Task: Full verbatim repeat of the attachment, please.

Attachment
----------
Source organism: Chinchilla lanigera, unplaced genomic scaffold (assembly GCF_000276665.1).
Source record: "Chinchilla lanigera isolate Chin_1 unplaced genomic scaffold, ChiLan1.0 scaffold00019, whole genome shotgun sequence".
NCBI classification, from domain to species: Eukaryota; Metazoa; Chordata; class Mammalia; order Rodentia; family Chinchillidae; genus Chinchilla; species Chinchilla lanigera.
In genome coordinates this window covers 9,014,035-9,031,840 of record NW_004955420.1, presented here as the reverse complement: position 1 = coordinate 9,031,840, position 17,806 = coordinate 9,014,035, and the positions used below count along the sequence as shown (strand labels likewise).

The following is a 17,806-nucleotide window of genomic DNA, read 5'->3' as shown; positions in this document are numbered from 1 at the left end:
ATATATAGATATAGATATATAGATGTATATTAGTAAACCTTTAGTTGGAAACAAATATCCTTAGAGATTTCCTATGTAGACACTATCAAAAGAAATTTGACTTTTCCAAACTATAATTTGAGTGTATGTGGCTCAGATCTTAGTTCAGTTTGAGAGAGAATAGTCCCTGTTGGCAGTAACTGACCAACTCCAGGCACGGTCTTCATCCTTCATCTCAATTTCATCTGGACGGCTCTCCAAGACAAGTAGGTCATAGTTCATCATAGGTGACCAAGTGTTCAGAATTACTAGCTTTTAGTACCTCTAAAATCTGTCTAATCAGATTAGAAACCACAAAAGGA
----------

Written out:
Source organism: Chinchilla lanigera, unplaced genomic scaffold (assembly GCF_000276665.1).
Source record: "Chinchilla lanigera isolate Chin_1 unplaced genomic scaffold, ChiLan1.0 scaffold00019, whole genome shotgun sequence".
NCBI classification, from domain to species: Eukaryota; Metazoa; Chordata; class Mammalia; order Rodentia; family Chinchillidae; genus Chinchilla; species Chinchilla lanigera.
In genome coordinates this window covers 9,014,035-9,031,840 of record NW_004955420.1, presented here as the reverse complement: position 1 = coordinate 9,031,840, position 17,806 = coordinate 9,014,035, and the positions used below count along the sequence as shown (strand labels likewise).

The following is a 17,806-nucleotide window of genomic DNA, read 5'->3' as shown; positions in this document are numbered from 1 at the left end:
ATATATAGATATAGATATATAGATGTATATTAGTAAACCTTTAGTTGGAAACAAATATCCTTAGAGATTTCCTATGTAGACACTATCAAAAGAAATTTGACTTTTCCAAACTATAATTTGAGTGTATGTGGCTCAGATCTTAGTTCAGTTTGAGAGAGAATAGTCCCTGTTGGCAGTAACTGACCAACTCCAGGCACGGTCTTCATCCTTCATCTCAATTTCATCTGGACGGCTCTCCAAGACAAGTAGGTCATAGTTCATCATAGGTGACCAAGTGTTCAGAATTACTAGCTTTTAGTACCTCTAAAATCTGTCTAATCAGATTAGAAACCACAAAAGGA